Mechanistically, not only do viral infections lead to an increase in expression of the checkpoint cell surface molecules CTLA-4 and PD-1, they also subvert the DNA damage response within the host cell DNA. Indeed, DNA viruses (EBV, HHV-8, HPV, etc.) thrive by inserting their viral genome into the genome of the host cell and subsequently hijacking the host cell replicative enzymes [12]. The host DNA damage response that should be activated in response to the replicating viral DNA or the virally-stimulated cellular transition from a quiescent to mitotic/cell cycle state, induced by viruses in order to facilitate replication, is attenuated by specific proteins expressed by the DNA tumor viruses. Virally-induced cancers may also have distinct mutational portfolios and metabolic patterns that can impact immune response and prognosis. For instance, HPV-associated squamous tumors of the head and neck may harbor more PIK3CA alterations whereas non-HPV tumors may have TP53 and cyclin pathway (CDKN2A and CCND1) alterations. Finally, molecular editing mechanisms mediated by apolipoprotein B mRNA editing enzyme catalytic polypeptide-like (APOBEC), a family of evolutionarily conserved cytidine deaminases involved in DNA and mRNA editing that are upregulated with viral infection leading to inactivation of viral genomes, may be relevant. These upregulated enzymes constitute a crucial part of mammalian innate immunity and are also a major source of mutations in multiple cancer types. Relevantly, APOBEC-related mutagenesis increases neoantigen hydrophobicity, a key feature of immunogenicity [7]. Cancers with upregulated APOBEC show high levels of PD-L1 expression that presumably enable the cancer to evade the immune system and survive in light of the immunogenic mutation-related peptides induced by APOBEC [8]. Hence, not surprisingly, PD-1/PD-L1 ICIs are associated with high response rates in human cancers that bear APOBEC mutational gene expression patterns [7, 8]. The production of mutations that result in immunogenic neoantigens or presentation of the viral antigens themselves may also explain the fact that malignancies such as virus-related Merkel cell carcinoma and Kaposi sarcoma respond well to ICIs, despite a low tumor mutational burden, the latter usually being associated with a poor response to these immunotherapeutics [4, 14, 15].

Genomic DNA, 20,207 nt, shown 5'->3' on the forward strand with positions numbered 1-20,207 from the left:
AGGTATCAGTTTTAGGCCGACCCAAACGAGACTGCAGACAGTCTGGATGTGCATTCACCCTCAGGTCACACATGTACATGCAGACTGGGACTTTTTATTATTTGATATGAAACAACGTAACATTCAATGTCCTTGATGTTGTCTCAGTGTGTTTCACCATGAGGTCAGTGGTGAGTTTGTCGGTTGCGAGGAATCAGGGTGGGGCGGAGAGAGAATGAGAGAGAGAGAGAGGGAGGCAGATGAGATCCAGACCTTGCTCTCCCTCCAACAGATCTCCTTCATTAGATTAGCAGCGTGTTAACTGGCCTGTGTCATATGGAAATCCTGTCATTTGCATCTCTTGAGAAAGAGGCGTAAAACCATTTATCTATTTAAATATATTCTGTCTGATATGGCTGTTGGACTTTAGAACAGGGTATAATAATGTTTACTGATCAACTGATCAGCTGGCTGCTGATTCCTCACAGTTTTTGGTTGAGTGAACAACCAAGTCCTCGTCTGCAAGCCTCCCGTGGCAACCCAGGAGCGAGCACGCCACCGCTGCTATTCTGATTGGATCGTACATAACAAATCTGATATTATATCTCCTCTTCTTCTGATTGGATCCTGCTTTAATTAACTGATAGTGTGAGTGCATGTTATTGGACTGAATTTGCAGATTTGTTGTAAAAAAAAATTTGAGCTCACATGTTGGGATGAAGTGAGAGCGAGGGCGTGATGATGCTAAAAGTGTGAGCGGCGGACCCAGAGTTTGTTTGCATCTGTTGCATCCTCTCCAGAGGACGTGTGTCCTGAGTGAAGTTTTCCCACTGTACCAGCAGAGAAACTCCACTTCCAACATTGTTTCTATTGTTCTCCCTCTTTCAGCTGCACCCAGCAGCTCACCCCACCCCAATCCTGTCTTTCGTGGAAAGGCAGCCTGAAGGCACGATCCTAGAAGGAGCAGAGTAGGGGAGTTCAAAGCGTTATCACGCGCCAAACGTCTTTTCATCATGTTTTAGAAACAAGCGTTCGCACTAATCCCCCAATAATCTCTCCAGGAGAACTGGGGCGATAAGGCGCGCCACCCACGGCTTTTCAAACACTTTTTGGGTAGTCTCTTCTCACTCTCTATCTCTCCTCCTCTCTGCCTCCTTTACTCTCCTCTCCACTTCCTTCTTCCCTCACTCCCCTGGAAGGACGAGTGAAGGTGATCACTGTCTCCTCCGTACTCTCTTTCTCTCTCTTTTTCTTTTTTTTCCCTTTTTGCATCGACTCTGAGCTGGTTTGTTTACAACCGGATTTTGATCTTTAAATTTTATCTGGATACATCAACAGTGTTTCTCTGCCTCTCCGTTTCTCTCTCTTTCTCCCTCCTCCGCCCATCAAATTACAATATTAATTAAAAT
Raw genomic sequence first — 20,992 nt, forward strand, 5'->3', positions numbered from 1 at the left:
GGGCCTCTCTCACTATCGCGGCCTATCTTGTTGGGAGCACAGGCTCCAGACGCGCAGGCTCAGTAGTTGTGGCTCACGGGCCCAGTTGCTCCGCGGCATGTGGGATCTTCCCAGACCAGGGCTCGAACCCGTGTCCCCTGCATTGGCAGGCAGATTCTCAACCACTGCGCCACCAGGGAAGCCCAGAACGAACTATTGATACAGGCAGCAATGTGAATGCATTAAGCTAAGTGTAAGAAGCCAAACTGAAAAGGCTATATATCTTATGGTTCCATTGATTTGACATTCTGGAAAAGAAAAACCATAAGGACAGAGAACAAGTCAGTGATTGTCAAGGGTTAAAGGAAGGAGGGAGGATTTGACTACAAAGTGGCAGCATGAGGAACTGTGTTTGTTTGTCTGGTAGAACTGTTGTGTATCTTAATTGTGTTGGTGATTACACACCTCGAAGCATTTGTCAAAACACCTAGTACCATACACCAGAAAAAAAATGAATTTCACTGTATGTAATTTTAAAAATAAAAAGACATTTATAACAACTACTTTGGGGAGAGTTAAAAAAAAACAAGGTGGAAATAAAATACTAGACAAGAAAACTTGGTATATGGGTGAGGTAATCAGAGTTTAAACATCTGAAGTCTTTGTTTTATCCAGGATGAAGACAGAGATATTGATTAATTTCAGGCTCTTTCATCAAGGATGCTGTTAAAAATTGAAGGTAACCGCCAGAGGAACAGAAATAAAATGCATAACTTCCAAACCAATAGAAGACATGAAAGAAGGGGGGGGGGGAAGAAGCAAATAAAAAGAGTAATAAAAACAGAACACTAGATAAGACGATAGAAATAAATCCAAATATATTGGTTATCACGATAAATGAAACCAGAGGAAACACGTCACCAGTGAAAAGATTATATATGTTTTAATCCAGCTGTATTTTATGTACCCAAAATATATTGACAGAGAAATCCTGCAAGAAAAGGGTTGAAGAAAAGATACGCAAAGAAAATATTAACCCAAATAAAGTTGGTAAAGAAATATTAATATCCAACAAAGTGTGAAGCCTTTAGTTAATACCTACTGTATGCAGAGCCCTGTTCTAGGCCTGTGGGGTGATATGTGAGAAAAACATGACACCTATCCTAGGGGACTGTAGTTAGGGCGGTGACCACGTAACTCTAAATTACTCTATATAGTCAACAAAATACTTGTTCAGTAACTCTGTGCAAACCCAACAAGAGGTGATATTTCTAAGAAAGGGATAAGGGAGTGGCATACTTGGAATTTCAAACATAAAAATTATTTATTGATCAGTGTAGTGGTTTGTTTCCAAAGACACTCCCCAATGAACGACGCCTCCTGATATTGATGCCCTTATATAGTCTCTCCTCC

Activity of immune checkpoint inhibitors among HIV-positive patients with cancers

There have been only a small number of case series on the use of ICIs in HIV-positive patients. A recent review that included all studies published (73 HIV-patients suffering from several primary tumors treated with either PD-1, CTLA-4, or both inhibitors) found a response rate of 67% for Kaposi sarcoma, 30% for non–small cell lung cancer, and 27% for melanoma; in addition, activity including complete responses was seen in Merkel cell carcinoma and in Hodgkin lymphoma [4, 16]. Importantly, only 9% of individuals reported greater than or equal to grade 3 immune-related toxicities, most of which occurred in patients who received ipilimumab as part of their regimen [16]. HIV remained suppressed in 93% of patients with available data and undetectable viral load and, overall, CD4+ counts increased [4, 16]. The low numbers of patients in the dataset reflects the practice of exclusion of HIV-positive patients from the majority of studies. However, the activity of ICIs in these reports and their lack of toxicity suggest that additional trials are needed.

Discussion